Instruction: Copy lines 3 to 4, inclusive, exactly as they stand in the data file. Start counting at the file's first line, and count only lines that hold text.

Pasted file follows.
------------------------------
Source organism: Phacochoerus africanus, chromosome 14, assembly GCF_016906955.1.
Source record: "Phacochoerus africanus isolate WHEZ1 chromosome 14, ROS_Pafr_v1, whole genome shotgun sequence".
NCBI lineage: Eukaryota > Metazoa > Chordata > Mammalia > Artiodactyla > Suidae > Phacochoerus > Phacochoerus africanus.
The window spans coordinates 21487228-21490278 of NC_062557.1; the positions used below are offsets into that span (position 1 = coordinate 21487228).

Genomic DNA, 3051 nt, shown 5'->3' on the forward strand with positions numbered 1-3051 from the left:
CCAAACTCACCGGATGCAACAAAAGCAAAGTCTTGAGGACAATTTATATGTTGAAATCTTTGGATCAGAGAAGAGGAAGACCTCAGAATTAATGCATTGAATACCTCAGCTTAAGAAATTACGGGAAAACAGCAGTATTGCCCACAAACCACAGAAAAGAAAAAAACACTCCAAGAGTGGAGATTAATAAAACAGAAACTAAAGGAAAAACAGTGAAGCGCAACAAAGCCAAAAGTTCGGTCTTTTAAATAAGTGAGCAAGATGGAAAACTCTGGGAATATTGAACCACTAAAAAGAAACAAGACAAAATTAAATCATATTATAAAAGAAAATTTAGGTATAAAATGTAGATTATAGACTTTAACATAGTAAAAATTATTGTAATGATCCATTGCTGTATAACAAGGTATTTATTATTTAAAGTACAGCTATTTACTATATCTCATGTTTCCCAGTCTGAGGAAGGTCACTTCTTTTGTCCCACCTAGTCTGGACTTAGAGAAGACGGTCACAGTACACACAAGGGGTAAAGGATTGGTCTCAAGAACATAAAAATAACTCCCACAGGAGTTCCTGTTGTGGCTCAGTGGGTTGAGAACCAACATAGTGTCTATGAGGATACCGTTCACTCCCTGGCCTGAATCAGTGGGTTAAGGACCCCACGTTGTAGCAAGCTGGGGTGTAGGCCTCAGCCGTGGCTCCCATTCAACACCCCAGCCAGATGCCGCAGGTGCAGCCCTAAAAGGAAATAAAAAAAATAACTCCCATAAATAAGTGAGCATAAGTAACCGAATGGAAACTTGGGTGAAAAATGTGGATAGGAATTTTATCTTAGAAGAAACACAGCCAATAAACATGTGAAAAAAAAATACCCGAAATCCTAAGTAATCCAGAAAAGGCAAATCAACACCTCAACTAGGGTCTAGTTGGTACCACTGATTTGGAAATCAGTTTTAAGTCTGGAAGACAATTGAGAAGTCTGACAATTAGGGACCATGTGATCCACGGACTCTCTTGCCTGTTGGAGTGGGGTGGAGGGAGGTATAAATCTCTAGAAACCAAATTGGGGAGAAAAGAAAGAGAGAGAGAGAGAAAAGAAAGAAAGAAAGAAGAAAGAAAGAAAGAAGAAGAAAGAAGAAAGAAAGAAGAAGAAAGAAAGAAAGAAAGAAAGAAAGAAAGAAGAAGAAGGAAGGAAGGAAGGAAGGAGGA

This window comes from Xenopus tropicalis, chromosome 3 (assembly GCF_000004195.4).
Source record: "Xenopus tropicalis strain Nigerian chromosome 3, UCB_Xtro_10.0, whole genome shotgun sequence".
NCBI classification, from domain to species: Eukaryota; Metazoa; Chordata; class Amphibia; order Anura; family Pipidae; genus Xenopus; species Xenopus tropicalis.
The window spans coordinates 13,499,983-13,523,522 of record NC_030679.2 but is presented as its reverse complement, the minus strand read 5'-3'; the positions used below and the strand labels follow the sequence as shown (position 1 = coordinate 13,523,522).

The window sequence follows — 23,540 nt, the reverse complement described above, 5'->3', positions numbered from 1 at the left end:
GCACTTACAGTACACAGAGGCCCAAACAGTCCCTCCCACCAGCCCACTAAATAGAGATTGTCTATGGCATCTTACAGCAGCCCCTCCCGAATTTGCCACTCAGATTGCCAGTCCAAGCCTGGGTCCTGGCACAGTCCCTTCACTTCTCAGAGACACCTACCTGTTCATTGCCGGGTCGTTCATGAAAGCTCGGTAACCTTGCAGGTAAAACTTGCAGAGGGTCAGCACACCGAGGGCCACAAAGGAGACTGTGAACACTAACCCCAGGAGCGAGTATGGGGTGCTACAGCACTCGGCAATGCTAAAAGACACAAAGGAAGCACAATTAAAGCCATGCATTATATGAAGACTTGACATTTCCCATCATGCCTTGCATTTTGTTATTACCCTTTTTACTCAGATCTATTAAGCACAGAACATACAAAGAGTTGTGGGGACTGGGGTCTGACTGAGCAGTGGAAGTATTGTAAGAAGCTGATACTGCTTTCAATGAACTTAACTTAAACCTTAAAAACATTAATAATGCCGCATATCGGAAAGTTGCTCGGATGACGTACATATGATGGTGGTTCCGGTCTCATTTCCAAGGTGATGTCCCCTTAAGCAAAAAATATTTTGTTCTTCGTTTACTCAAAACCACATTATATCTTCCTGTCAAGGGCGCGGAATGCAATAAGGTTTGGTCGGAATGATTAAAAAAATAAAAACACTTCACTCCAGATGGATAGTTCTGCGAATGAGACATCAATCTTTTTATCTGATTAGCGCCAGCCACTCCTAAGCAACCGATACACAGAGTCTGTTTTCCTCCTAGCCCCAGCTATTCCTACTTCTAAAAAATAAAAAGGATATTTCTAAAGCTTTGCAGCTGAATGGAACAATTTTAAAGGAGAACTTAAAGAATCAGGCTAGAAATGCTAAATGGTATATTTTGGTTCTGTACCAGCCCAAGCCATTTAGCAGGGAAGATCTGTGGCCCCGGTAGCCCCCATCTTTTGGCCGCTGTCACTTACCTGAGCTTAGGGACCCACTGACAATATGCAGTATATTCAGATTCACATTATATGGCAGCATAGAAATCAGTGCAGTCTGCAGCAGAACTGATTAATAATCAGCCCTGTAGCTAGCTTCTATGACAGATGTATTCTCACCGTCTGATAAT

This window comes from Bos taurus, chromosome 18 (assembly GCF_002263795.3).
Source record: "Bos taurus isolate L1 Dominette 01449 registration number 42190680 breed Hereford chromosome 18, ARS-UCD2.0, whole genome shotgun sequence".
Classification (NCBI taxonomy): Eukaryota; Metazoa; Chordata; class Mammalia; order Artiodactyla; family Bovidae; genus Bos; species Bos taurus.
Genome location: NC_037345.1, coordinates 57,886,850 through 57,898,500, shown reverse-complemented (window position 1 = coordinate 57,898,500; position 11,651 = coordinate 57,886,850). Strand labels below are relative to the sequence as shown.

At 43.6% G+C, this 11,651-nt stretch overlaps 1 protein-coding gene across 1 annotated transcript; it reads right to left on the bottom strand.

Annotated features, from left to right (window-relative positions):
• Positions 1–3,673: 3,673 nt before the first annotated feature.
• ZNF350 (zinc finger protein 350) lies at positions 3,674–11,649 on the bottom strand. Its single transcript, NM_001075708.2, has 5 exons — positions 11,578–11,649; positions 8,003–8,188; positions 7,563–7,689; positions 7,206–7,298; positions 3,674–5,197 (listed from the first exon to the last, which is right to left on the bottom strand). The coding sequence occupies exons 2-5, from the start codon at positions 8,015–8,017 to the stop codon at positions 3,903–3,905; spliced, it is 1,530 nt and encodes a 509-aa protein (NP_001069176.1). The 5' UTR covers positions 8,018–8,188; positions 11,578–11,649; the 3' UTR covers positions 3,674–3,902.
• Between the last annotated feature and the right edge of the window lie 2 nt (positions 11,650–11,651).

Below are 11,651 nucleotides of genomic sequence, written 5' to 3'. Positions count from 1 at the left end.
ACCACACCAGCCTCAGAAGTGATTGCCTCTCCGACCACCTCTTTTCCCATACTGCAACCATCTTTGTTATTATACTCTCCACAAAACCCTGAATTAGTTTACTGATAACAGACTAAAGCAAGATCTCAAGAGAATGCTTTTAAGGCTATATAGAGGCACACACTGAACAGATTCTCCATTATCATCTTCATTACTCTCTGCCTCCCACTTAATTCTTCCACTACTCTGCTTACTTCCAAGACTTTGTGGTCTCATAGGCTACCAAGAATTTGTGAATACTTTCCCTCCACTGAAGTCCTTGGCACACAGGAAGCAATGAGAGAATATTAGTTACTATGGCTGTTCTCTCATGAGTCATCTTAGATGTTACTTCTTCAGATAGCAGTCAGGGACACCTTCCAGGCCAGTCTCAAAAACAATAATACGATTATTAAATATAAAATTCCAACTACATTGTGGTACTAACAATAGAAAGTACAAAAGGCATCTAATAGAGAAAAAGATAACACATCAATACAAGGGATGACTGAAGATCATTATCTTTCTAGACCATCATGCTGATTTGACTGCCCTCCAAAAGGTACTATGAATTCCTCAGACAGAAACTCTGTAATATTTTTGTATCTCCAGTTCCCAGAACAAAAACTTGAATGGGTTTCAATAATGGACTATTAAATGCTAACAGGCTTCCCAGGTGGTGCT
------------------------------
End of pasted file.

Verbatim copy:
NCBI lineage: Eukaryota > Metazoa > Chordata > Mammalia > Artiodactyla > Suidae > Phacochoerus > Phacochoerus africanus.
The window spans coordinates 21487228-21490278 of NC_062557.1; the positions used below are offsets into that span (position 1 = coordinate 21487228).